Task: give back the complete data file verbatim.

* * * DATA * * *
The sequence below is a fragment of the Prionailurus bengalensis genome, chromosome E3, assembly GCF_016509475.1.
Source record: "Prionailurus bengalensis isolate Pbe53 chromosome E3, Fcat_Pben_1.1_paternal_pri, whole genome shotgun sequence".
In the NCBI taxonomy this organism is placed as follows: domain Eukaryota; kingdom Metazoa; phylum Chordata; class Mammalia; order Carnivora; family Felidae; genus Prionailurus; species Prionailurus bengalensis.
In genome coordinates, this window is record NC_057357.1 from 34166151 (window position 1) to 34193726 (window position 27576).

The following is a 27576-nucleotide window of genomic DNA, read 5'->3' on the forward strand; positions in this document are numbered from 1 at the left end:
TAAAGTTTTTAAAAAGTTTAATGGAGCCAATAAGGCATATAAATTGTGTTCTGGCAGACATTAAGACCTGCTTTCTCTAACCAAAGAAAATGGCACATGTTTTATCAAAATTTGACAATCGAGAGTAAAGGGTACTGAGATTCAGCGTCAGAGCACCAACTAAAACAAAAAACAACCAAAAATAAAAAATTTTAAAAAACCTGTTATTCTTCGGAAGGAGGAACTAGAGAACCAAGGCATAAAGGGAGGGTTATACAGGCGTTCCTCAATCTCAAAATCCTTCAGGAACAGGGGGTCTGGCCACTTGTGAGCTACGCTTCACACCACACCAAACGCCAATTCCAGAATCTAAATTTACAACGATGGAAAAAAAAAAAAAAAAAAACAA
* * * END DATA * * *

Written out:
The sequence below is a fragment of the Prionailurus bengalensis genome, chromosome E3, assembly GCF_016509475.1.
Source record: "Prionailurus bengalensis isolate Pbe53 chromosome E3, Fcat_Pben_1.1_paternal_pri, whole genome shotgun sequence".
In the NCBI taxonomy this organism is placed as follows: domain Eukaryota; kingdom Metazoa; phylum Chordata; class Mammalia; order Carnivora; family Felidae; genus Prionailurus; species Prionailurus bengalensis.
In genome coordinates, this window is record NC_057357.1 from 34166151 (window position 1) to 34193726 (window position 27576).

The following is a 27576-nucleotide window of genomic DNA, read 5'->3' on the forward strand; positions in this document are numbered from 1 at the left end:
TAAAGTTTTTAAAAAGTTTAATGGAGCCAATAAGGCATATAAATTGTGTTCTGGCAGACATTAAGACCTGCTTTCTCTAACCAAAGAAAATGGCACATGTTTTATCAAAATTTGACAATCGAGAGTAAAGGGTACTGAGATTCAGCGTCAGAGCACCAACTAAAACAAAAAACAACCAAAAATAAAAAATTTTAAAAAACCTGTTATTCTTCGGAAGGAGGAACTAGAGAACCAAGGCATAAAGGGAGGGTTATACAGGCGTTCCTCAATCTCAAAATCCTTCAGGAACAGGGGGTCTGGCCACTTGTGAGCTACGCTTCACACCACACCAAACGCCAATTCCAGAATCTAAATTTACAACGATGGAAAAAAAAAAAAAAAAAAACAA